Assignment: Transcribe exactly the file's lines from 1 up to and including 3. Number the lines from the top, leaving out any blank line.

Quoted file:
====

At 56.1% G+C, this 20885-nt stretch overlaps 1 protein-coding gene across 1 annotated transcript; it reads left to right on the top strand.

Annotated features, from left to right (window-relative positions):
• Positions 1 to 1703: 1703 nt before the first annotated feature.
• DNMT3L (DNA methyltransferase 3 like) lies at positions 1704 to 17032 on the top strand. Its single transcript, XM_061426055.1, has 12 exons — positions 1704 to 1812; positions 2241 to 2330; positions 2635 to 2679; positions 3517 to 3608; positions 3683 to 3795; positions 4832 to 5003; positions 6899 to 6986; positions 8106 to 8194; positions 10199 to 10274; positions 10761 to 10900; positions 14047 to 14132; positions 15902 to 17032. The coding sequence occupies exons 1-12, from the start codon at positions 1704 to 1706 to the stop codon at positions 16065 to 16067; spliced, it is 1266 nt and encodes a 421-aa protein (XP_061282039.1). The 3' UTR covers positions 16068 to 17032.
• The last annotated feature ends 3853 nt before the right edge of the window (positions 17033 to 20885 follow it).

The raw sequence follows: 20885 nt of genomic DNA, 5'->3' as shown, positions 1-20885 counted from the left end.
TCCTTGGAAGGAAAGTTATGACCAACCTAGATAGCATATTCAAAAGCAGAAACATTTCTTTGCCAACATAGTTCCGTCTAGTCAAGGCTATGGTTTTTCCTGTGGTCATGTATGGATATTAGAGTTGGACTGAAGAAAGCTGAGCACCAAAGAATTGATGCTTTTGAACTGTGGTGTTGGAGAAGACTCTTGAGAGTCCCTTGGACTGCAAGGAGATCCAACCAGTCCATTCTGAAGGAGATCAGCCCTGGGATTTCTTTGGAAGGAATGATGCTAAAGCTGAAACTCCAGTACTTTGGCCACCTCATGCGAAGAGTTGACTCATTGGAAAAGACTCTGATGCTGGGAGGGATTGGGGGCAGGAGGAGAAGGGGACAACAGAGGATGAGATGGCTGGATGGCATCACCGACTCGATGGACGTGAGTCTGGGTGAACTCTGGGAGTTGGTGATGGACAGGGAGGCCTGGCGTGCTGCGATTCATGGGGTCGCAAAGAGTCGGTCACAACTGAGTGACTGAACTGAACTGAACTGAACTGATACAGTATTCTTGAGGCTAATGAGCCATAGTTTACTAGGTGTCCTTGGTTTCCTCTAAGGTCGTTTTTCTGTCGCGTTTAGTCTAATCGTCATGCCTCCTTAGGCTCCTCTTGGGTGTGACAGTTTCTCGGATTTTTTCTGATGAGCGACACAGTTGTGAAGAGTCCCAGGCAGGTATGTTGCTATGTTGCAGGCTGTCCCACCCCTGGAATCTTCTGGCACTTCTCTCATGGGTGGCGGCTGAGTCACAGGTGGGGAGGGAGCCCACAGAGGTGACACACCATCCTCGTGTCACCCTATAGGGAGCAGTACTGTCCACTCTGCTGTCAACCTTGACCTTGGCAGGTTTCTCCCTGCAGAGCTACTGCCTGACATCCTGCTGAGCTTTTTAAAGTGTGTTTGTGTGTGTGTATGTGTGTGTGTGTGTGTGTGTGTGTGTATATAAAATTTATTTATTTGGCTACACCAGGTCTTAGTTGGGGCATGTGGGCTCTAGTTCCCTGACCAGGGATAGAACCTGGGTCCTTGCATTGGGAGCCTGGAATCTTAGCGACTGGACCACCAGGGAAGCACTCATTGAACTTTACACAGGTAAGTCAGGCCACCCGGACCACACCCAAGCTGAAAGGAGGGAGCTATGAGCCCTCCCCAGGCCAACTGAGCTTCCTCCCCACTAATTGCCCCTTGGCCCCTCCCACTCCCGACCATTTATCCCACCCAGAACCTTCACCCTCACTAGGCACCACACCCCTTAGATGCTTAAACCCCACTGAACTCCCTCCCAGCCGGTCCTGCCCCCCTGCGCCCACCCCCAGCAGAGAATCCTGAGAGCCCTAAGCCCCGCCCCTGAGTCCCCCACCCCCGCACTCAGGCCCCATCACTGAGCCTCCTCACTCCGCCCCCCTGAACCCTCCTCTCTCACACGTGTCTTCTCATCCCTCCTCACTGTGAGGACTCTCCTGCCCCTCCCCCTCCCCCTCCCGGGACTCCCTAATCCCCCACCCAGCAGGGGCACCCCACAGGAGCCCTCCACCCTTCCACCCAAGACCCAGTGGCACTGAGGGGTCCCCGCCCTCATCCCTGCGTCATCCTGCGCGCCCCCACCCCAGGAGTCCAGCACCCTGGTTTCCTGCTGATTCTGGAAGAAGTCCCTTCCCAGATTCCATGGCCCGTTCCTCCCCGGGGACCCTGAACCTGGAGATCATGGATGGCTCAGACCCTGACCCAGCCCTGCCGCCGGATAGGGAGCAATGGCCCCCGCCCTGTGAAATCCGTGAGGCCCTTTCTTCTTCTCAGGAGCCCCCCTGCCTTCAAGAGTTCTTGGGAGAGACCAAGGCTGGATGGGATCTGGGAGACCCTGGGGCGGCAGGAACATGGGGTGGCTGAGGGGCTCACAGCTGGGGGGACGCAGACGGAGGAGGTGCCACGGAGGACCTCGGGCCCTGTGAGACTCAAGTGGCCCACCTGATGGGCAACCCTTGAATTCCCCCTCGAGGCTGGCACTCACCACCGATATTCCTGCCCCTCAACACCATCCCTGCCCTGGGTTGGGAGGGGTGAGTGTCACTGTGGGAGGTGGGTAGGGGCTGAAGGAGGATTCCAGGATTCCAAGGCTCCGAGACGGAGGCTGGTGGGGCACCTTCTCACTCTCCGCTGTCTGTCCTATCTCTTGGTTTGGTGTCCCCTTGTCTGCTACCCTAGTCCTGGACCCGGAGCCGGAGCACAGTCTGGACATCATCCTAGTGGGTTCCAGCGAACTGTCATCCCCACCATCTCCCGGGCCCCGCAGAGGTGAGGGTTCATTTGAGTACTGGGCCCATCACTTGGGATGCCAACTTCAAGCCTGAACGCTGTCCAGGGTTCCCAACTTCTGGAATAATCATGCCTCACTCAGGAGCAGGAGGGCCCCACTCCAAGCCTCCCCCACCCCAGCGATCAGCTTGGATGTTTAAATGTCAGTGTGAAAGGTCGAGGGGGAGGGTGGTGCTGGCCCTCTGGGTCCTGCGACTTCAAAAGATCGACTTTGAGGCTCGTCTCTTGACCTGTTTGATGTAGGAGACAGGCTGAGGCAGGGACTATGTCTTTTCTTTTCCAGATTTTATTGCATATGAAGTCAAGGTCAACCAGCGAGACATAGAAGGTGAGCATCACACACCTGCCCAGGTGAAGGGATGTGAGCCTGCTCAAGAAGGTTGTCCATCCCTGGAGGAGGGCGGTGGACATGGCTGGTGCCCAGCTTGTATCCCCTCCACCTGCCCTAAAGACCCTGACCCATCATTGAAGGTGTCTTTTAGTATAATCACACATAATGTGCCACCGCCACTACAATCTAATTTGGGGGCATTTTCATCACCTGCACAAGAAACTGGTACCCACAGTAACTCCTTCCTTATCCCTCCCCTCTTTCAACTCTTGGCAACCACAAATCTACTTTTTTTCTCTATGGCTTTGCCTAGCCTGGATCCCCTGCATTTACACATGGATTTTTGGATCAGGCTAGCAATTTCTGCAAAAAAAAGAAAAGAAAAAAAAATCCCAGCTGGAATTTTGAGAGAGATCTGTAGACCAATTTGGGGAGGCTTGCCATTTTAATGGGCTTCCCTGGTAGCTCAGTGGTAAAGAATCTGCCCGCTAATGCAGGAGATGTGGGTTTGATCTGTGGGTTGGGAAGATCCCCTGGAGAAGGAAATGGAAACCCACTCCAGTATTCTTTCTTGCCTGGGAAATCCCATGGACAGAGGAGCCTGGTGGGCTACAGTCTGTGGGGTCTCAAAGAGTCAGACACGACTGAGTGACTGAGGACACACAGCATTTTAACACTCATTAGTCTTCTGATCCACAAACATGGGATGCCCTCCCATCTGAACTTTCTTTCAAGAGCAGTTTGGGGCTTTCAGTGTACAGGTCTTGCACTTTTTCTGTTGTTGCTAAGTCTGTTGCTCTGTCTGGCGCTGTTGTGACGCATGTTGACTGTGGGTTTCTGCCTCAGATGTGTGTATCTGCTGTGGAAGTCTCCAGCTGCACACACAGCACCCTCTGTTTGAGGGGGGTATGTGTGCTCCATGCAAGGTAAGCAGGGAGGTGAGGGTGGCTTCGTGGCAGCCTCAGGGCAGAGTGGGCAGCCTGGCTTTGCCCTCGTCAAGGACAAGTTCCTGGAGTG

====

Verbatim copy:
At 56.1% G+C, this 20885-nt stretch overlaps 1 protein-coding gene across 1 annotated transcript; it reads left to right on the top strand.

Annotated features, from left to right (window-relative positions):
• Positions 1 to 1703: 1703 nt before the first annotated feature.